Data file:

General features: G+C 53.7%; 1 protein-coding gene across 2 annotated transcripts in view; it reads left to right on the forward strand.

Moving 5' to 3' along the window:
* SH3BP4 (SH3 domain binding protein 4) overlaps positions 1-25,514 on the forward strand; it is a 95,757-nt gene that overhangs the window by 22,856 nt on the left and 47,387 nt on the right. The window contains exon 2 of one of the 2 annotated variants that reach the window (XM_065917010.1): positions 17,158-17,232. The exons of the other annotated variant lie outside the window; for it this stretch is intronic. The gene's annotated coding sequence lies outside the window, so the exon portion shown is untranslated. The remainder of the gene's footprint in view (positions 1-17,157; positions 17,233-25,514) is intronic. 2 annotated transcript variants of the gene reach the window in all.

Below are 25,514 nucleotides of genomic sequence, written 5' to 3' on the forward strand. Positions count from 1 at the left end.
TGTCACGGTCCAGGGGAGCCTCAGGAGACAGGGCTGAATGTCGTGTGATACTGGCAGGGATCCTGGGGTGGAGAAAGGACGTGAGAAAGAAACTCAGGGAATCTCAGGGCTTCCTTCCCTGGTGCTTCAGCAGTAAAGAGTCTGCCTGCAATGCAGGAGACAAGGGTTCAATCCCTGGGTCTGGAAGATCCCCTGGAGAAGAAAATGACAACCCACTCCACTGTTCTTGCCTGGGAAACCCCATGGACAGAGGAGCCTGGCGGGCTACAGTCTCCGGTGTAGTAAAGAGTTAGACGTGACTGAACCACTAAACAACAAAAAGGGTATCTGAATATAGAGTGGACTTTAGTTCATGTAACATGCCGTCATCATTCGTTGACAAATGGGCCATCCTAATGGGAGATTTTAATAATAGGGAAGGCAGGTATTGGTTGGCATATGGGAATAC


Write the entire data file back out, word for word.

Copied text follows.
General features: G+C 53.7%; 1 protein-coding gene across 2 annotated transcripts in view; it reads left to right on the forward strand.

Moving 5' to 3' along the window:
* SH3BP4 (SH3 domain binding protein 4) overlaps positions 1-25,514 on the forward strand; it is a 95,757-nt gene that overhangs the window by 22,856 nt on the left and 47,387 nt on the right. The window contains exon 2 of one of the 2 annotated variants that reach the window (XM_065917010.1): positions 17,158-17,232. The exons of the other annotated variant lie outside the window; for it this stretch is intronic. The gene's annotated coding sequence lies outside the window, so the exon portion shown is untranslated. The remainder of the gene's footprint in view (positions 1-17,157; positions 17,233-25,514) is intronic. 2 annotated transcript variants of the gene reach the window in all.

Below are 25,514 nucleotides of genomic sequence, written 5' to 3' on the forward strand. Positions count from 1 at the left end.
TGTCACGGTCCAGGGGAGCCTCAGGAGACAGGGCTGAATGTCGTGTGATACTGGCAGGGATCCTGGGGTGGAGAAAGGACGTGAGAAAGAAACTCAGGGAATCTCAGGGCTTCCTTCCCTGGTGCTTCAGCAGTAAAGAGTCTGCCTGCAATGCAGGAGACAAGGGTTCAATCCCTGGGTCTGGAAGATCCCCTGGAGAAGAAAATGACAACCCACTCCACTGTTCTTGCCTGGGAAACCCCATGGACAGAGGAGCCTGGCGGGCTACAGTCTCCGGTGTAGTAAAGAGTTAGACGTGACTGAACCACTAAACAACAAAAAGGGTATCTGAATATAGAGTGGACTTTAGTTCATGTAACATGCCGTCATCATTCGTTGACAAATGGGCCATCCTAATGGGAGATTTTAATAATAGGGAAGGCAGGTATTGGTTGGCATATGGGAATAC